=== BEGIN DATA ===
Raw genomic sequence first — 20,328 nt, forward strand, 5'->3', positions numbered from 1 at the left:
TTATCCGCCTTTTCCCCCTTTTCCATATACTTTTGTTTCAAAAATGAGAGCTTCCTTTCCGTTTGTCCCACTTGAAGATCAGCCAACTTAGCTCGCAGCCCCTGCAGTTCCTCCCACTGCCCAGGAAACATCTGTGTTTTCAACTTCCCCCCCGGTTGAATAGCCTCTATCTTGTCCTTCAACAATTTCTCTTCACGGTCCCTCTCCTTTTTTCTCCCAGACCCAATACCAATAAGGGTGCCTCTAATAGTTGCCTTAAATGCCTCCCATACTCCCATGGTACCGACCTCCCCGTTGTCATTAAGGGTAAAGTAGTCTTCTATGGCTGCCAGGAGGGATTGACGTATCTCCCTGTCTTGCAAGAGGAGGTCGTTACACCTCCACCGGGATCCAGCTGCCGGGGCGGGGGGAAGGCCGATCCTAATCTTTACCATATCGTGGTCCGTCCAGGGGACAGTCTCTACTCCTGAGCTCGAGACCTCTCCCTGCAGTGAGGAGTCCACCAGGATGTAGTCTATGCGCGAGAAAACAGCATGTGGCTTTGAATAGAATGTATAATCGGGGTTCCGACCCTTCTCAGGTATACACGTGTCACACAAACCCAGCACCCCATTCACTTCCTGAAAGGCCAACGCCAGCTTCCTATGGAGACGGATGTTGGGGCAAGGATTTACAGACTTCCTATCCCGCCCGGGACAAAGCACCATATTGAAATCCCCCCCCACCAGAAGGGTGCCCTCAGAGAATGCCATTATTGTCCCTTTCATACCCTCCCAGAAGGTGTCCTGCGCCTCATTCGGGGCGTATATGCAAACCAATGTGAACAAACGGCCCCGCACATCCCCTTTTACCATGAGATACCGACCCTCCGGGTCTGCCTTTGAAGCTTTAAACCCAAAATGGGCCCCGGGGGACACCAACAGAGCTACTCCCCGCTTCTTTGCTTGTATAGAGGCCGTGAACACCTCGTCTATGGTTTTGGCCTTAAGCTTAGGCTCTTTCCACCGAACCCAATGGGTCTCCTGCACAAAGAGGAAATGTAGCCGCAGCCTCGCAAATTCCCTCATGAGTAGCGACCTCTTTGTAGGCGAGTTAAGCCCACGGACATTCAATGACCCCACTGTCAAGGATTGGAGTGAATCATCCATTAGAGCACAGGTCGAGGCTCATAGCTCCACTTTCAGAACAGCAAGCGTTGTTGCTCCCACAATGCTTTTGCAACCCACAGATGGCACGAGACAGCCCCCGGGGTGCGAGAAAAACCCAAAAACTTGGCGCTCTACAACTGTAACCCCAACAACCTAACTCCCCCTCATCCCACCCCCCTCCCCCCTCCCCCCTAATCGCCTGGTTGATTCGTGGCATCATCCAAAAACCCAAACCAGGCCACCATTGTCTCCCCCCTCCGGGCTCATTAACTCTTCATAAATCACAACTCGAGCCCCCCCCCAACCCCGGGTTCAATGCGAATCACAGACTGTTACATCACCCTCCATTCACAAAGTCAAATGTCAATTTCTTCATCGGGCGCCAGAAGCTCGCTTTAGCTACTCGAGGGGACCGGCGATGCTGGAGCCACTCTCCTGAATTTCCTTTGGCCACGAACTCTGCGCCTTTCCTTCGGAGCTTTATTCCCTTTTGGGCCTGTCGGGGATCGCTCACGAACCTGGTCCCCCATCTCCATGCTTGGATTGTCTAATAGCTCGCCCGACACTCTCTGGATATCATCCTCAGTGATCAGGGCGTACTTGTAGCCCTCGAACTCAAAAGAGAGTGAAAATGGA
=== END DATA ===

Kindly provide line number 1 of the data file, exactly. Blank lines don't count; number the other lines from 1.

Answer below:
Raw genomic sequence first — 20,328 nt, forward strand, 5'->3', positions numbered from 1 at the left: